Migraine is a headache of varying intensity, often accompanied by nausea and sensitivity to light and sound.
Hormones have often not been prescribed for migraine sufferers because of the association between exogenous oestrogen use and an increased risk of stroke in women who have migraines.
This led to the recommendation that combined oral contraceptives (better known as birth control pills) should be used cautiously or avoided entirely in women with a history of migraines, depending on whether or not the migraines were accompanied by an aura.
However, the study "brought further clarity to its safe use, especially in younger women (below 60) who are closer to the time of menopause (within 10 years of menopause)," said Peter F. Schnatz, from Thomas Jefferson University in the US.
"Since migraines affect one in every four women and they are often advised to avoid hormone therapy, the new findings may have significant public health implications," added Jelena Pavlovic, from Albert Einstein College of Medicine in the New York, while presenting the findings during the North American Menopause Society (NAMS) Annual Meeting in Philadelphia.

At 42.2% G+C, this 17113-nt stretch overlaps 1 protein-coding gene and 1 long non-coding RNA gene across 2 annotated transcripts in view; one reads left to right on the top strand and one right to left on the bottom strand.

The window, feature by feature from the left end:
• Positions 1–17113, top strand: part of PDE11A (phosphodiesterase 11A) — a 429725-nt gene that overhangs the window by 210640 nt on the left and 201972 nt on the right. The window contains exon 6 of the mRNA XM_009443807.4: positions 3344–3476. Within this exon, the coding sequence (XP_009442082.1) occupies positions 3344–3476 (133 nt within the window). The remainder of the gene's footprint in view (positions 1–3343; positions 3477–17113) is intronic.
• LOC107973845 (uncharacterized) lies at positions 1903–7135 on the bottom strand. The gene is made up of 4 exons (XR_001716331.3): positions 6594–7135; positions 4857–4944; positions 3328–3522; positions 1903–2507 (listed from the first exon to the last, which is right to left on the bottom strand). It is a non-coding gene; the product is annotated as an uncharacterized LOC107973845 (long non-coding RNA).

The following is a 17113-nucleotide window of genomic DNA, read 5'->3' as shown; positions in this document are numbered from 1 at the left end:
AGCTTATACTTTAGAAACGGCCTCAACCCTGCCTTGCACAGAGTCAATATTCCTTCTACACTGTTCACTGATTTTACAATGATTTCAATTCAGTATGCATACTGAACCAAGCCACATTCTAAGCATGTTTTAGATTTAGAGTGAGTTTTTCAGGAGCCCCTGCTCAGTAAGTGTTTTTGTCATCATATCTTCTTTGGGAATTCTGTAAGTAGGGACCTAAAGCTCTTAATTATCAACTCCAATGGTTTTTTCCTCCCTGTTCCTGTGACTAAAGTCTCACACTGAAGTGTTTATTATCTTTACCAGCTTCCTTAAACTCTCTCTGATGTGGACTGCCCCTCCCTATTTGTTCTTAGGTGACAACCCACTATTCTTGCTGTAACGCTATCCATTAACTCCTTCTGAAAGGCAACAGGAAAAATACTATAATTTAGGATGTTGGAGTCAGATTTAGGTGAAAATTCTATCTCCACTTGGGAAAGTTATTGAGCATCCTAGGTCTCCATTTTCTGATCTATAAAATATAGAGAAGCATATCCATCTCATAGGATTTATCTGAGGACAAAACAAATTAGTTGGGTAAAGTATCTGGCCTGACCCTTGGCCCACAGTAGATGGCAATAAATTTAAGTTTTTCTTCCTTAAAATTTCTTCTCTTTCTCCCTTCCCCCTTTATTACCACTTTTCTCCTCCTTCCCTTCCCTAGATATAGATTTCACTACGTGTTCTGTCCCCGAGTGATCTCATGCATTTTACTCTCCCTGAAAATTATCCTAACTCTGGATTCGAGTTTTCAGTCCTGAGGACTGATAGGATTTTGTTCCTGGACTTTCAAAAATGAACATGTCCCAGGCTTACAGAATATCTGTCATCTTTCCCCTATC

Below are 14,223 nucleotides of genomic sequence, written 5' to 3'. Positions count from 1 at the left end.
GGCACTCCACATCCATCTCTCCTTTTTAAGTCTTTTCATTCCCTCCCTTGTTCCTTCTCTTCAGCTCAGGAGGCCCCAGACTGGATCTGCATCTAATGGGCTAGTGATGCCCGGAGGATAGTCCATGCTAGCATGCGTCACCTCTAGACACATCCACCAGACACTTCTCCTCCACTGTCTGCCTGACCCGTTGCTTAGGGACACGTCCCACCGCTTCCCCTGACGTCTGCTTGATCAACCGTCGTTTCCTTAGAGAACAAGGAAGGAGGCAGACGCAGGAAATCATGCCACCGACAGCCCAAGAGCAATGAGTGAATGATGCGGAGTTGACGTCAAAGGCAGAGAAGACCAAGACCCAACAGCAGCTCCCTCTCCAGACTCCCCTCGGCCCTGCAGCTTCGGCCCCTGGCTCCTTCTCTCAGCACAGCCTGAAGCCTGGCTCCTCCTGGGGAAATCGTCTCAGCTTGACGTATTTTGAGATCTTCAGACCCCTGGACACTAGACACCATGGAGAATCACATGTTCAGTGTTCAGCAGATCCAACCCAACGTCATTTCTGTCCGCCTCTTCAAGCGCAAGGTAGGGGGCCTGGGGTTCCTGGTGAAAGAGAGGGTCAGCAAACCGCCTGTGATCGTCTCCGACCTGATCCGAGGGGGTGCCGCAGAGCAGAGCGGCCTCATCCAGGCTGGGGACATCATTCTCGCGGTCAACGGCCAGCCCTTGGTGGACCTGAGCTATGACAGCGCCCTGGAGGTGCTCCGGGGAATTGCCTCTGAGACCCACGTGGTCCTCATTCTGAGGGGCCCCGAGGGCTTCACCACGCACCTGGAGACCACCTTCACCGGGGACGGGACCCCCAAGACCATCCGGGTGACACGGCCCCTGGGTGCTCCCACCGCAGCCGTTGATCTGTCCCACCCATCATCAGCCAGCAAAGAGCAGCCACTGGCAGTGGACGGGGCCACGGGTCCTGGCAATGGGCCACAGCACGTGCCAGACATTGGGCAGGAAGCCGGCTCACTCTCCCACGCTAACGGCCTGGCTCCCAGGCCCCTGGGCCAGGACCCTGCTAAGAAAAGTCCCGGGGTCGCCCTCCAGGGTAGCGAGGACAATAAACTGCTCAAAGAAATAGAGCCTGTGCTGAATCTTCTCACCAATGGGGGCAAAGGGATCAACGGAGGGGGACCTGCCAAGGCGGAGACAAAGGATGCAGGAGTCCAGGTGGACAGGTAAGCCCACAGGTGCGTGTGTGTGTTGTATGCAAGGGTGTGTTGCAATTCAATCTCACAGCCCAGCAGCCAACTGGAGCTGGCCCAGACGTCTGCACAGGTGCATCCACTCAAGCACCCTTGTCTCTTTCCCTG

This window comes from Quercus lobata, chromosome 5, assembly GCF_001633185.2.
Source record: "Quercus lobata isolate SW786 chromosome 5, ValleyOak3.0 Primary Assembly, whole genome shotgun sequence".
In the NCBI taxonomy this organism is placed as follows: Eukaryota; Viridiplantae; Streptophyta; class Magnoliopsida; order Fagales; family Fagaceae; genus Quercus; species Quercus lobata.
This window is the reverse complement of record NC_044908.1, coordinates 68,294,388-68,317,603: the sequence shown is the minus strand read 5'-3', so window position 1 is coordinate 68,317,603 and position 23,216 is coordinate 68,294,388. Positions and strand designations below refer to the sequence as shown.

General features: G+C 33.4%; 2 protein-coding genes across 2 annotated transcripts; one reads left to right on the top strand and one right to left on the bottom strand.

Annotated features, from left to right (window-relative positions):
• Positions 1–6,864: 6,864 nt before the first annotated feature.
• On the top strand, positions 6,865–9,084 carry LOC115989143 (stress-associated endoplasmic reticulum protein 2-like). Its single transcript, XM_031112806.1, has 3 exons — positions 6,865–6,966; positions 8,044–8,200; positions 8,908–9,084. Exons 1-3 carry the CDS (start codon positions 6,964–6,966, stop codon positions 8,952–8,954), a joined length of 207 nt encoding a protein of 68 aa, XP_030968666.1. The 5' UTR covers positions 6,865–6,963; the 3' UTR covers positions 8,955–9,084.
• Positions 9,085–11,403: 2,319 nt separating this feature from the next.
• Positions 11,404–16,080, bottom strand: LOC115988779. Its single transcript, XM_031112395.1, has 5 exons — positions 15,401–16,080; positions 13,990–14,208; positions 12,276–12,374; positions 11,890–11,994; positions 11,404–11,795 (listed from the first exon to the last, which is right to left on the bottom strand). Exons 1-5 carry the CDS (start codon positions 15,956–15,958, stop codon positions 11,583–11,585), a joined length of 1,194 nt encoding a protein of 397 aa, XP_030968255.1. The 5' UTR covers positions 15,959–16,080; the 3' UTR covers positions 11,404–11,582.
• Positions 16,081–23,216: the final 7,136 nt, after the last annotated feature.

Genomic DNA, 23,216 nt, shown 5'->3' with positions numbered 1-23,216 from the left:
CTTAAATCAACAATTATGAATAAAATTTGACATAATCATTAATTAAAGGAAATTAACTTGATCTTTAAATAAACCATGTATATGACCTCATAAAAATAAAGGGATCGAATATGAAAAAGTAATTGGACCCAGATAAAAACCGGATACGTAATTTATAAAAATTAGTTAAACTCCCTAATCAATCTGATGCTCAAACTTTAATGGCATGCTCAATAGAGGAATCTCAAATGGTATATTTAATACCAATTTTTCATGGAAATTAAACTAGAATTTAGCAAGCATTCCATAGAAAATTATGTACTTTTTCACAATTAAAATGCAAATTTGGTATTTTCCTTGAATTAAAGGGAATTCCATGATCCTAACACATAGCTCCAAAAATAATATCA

For the study, the team analysed data for 67 903 participants to examine the relationship between migraines and cardiovascular disease events and their interaction with hormone therapy use.
It was discovered that women with migraines tend to drink and exercise less than those without migraines.
Importantly, researchers did not detect a significant risk of cardiovascular disease events associated with a history of migraines. Most significantly, from the treatment safety perspective, there was no impact from hormone therapy on this relationship.